If your child is prone to eczema flare-ups, you’re acutely aware of just how uncomfortable it can be. It can make them miserable during the day and interrupt their sleep (and yours) at night. If your child’s eczema is making them climb the walls and causing you to want to put your head through one, read on.

Unfortunately, there’s no cure for eczema in children or adults, but there are plenty of things you can try to help ease your child’s suffering. As with any treatment protocol, always consult with your doctor before proceeding.

Keep The Moisture In

Eczema itch is caused by acutely dry skin. For most patients, the epidermis is damaged in some way, rendering it unable to adequately retain moisture and block pathogens. The first step to soothing a current flare-up and prevent future occurrences is to moisturize at least twice a day.

Favor a baby eczema cream that’s hypoallergenic and free of harsh fragrances, dyes, and other unnecessary chemicals that can irritate the skin and worsen your child’s symptoms. It’s a good idea to apply moisturizer directly after a bath, helping to trap moisture from the bathwater against the skin.

And speaking of baths, it’s worth mentioning that standard soaps, shampoos, and similar cleansers can be hard on the skin, particularly for eczema sufferers. Leave those out of your child’s bath time and use a body wash for eczema that’s formulated to be gentle on the skin and free of damaging chemicals.

Relieve the Itch

Eczema’s characteristic itchiness is only made worse by scratching, so the first step to soothing a painful flare-up is to keep your child away from the affected area. Keep their nails clipped short. If they’re old enough to understand you, try and explain to them that scratching will only make it hurt more.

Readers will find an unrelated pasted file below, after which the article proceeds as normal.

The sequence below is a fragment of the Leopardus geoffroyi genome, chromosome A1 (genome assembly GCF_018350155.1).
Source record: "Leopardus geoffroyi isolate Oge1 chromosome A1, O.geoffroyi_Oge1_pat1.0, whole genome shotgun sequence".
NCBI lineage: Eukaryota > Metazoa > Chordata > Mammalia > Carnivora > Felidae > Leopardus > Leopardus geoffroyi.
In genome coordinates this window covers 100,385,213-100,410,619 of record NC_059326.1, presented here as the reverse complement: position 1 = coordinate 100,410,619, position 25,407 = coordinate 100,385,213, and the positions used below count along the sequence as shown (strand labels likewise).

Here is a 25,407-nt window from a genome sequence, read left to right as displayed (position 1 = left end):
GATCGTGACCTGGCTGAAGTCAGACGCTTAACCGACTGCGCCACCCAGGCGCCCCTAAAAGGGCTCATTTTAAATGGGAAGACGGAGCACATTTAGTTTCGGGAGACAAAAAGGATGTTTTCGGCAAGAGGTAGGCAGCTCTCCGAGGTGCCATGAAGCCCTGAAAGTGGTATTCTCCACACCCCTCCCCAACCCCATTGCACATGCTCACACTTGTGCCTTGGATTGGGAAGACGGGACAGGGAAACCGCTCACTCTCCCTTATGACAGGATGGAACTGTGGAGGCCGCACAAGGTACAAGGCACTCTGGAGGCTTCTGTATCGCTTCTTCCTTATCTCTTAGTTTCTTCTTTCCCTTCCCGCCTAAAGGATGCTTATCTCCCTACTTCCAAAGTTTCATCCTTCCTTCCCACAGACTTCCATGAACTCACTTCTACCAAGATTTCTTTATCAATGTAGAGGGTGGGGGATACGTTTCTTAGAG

Otherwise (and additionally) try covering their hands with mittens while they sleep. We understand that Bernie Sanders has a very attractive pair you might try to replicate. Make sure they’re cotton though, as other fibers may be too rough.

Nighttime can be a particularly difficult time for children experiencing a flare-up. The pain and itchiness can make it very difficult to fall asleep. If your doctor agrees, you can use an oral antihistamine like diphenhydramine to calm the itch. These medications may not completely stop the itching, but they can relieve the compulsion to scratch and help your child fall asleep.

Checking in with your doctor in person or via a telemedicine appointment is also probably a great idea as he or she may need to prescribe a prescription topical steroid cream or a newer class of non-steroidal prescription creams that will be used at the same time as your irritant free moisturizing cream. Using the right gentle emollient together with the prescription topical medication can really help alleviate the flare and bring your child’s skin back to baseline.

Remember, eczema is, at its core, a dry skin condition, so keep your child moisturized. If you think you aren’t applying often enough, you probably aren’t. If you’re certain you are, you still may not be. Use a skin-friendly eczema cream at least twice a day. Or maybe fill a swimming pool with it and soak liberally. Expensive but effective.

Don’t actually do that.